By far, the trickiest part of the hiring process is negotiating your benefits package — especially in this dicey job market. There is an easy way to handle this situation without being confrontational, and at the same time keeping yourself from over- or under-bidding.
At some point during the interview process, the recruiter or HR manager is going to ask you about your desired salary. Some employers may ask what you made at your last employer, which is sometimes unfair because many prestigious jobs don’t pay a fair wage. Working as a celebrity personal assistant is just one example. You may be worth twice what you’re getting paid in those types of situations.
If the interviewer asks you what you want to get paid, just put things back in their lap and ask what the pay range is for the position. They usually won’t answer because they are trying to be as careful as you are. In that case, you may some something like this:
I’m sure you’ll agree that a number of factors go into calculating a fair wage: hours to be worked each week, level of responsibility, and my experience level. Right now I’m not concerned about salary because I’m confident we will come to an arrangement that we can both live with. After all, I’m more concerned about the fit right now, not the pay. If you decide to move forward with a job offer, I will certainly consider that against my other offers and get back with you right away.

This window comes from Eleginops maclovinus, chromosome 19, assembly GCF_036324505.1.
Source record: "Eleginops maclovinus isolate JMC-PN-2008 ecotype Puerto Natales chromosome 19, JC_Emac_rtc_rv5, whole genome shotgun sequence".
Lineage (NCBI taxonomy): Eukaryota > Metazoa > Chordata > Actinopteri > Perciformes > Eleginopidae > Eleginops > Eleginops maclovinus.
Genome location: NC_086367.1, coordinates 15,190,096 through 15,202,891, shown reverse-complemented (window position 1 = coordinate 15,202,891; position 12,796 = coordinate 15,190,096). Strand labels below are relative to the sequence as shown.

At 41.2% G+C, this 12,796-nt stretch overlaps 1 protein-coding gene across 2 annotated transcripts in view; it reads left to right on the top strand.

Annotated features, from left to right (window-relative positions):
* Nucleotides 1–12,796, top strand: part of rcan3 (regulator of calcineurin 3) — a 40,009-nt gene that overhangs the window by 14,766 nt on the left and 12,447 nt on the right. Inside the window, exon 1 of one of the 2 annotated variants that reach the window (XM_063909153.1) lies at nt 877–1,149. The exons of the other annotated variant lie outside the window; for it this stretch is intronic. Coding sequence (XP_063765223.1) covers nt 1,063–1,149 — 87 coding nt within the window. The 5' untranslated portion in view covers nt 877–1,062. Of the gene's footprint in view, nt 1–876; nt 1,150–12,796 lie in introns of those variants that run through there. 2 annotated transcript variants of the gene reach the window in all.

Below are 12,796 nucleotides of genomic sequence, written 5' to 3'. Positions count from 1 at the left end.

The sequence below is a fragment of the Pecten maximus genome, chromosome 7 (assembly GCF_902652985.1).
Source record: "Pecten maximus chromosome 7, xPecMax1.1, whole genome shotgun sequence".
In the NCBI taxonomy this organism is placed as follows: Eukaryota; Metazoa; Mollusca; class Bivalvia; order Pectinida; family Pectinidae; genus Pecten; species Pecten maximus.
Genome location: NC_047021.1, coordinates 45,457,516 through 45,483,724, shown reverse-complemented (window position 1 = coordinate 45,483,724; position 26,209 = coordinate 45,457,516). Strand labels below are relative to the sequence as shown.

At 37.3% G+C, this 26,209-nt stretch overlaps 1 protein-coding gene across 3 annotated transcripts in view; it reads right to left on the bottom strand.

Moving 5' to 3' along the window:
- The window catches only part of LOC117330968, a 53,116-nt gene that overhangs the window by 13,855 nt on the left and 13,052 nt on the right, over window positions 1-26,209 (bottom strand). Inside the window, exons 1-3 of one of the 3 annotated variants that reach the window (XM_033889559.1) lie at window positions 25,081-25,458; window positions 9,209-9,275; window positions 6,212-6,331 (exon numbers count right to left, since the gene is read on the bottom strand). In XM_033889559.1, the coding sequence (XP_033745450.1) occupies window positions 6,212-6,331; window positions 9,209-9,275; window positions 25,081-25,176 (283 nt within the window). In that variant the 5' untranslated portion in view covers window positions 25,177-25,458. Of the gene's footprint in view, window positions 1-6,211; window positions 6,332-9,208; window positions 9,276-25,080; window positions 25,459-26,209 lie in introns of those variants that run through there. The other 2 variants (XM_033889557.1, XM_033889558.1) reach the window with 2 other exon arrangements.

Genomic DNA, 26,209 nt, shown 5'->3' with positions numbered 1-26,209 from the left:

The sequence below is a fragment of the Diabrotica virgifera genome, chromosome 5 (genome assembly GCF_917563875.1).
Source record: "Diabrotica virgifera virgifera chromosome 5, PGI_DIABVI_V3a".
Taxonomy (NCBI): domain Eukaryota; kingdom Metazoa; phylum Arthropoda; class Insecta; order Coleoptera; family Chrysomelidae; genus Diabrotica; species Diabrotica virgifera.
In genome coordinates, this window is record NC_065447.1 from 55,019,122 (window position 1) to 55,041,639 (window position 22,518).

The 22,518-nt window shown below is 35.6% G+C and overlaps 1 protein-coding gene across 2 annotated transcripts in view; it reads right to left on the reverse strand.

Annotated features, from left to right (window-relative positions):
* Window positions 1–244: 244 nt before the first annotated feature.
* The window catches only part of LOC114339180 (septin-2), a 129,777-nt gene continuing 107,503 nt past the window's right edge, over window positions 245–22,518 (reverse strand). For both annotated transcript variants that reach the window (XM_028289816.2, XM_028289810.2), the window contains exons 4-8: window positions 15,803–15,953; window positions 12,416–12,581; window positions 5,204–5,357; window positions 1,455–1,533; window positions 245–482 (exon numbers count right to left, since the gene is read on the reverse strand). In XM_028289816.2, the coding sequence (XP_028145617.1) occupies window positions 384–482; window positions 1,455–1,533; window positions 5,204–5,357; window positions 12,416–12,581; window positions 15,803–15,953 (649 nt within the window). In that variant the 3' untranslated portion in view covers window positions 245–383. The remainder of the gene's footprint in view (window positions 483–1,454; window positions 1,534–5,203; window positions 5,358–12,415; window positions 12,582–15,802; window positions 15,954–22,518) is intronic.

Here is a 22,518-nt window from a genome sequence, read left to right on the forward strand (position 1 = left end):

What you’ve done in this situation is simple and easy. You haven’t committed to a number, so you haven’t over- or under-bid. Additionally, you’re putting the professional pressure on them to make you a reasonable offer — and soon. If the employer is keen on hiring you, they aren’t going to risk losing you to someone else.
NOTE: All job offers should be in writing and you certainly can counteroffer their proposal if you feel the salary is too low.
Personal Assistants need to know how to negotiate a fair compensation package